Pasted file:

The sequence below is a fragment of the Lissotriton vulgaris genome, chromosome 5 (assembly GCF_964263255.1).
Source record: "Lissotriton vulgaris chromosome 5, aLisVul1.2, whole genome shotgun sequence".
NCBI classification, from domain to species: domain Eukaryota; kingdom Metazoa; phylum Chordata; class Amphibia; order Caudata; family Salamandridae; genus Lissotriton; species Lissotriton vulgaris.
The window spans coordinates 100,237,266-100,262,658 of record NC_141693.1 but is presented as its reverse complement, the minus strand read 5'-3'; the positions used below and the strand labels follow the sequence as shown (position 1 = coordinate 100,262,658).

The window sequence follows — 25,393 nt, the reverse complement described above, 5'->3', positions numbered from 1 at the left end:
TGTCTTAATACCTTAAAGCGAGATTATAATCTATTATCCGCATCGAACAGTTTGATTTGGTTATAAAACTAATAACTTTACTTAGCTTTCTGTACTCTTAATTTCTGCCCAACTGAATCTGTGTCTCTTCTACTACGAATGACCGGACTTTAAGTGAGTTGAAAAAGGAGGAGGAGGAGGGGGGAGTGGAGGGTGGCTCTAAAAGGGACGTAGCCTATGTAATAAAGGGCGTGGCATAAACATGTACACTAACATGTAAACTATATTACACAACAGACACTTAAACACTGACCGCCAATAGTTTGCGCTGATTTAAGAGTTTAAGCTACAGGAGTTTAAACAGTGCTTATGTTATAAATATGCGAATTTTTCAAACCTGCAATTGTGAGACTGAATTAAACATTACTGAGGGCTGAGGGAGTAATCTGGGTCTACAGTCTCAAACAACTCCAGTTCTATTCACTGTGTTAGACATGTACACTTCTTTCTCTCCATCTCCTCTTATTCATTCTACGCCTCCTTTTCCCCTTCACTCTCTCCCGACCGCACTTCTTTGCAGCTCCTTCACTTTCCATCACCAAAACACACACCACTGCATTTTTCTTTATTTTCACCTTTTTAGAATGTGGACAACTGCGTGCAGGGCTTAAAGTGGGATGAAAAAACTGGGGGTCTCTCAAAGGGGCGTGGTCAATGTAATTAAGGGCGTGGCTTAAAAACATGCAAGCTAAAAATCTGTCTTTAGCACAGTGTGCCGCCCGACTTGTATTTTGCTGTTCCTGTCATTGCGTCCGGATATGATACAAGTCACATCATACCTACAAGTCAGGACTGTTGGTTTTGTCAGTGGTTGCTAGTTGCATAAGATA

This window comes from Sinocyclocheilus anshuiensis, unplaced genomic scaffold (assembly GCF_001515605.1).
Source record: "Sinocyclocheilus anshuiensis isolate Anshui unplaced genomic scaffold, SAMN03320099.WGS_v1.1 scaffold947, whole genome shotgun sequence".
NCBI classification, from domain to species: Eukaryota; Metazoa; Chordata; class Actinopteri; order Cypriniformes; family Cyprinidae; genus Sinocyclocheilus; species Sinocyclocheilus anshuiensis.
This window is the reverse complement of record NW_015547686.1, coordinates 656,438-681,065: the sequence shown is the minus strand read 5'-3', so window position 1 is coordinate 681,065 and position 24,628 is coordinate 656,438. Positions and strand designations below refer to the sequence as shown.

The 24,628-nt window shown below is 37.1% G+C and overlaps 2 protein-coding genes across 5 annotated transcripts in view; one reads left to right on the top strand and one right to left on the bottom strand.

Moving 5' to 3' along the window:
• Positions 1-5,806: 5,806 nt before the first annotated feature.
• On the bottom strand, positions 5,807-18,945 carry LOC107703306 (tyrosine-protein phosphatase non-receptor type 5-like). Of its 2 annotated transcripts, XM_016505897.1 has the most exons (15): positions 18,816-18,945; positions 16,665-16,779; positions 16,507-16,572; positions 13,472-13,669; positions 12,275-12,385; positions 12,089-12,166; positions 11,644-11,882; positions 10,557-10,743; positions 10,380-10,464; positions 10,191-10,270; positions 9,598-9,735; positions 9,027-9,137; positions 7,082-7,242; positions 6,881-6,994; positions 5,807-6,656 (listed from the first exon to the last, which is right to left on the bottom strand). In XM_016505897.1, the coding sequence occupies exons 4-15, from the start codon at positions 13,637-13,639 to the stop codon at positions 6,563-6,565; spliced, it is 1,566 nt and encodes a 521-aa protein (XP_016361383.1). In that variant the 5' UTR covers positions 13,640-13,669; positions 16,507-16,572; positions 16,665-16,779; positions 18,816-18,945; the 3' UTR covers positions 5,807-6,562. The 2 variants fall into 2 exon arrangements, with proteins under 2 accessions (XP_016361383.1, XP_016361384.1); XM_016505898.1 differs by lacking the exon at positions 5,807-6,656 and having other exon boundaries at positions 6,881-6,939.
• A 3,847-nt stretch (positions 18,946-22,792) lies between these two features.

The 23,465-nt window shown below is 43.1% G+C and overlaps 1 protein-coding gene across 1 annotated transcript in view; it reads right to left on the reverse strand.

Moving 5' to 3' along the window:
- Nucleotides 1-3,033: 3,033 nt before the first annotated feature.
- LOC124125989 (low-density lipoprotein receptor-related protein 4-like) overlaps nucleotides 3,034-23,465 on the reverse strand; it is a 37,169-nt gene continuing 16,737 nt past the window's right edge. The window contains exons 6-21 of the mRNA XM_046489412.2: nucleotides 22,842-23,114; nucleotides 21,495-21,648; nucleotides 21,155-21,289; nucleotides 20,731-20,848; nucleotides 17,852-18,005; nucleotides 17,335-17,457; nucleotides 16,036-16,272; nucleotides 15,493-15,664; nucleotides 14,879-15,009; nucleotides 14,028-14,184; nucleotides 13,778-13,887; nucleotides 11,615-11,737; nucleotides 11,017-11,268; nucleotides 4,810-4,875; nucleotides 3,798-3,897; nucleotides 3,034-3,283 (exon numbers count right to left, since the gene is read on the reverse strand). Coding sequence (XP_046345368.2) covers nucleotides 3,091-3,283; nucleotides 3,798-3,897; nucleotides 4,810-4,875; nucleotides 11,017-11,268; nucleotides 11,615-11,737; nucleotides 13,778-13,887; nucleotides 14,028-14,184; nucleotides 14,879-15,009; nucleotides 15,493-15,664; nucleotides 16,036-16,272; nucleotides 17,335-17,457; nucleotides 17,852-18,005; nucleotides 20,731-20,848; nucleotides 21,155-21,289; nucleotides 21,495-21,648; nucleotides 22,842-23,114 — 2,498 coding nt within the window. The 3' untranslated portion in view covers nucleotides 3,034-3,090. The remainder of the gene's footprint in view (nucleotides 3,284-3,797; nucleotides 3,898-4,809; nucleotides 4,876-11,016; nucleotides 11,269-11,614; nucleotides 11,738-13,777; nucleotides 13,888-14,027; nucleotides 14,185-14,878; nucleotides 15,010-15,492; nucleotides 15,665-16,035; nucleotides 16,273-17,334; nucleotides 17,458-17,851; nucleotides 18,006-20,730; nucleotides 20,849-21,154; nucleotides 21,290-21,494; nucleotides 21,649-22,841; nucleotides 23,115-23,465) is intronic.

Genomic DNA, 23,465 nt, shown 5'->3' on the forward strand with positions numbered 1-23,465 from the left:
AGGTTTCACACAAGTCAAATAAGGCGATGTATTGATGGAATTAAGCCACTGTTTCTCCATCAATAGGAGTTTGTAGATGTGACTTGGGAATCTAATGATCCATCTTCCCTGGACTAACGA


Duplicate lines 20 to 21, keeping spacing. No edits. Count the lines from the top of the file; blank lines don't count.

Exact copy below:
Genomic DNA, 23,465 nt, shown 5'->3' on the forward strand with positions numbered 1-23,465 from the left:
AGGTTTCACACAAGTCAAATAAGGCGATGTATTGATGGAATTAAGCCACTGTTTCTCCATCAATAGGAGTTTGTAGATGTGACTTGGGAATCTAATGATCCATCTTCCCTGGACTAACGA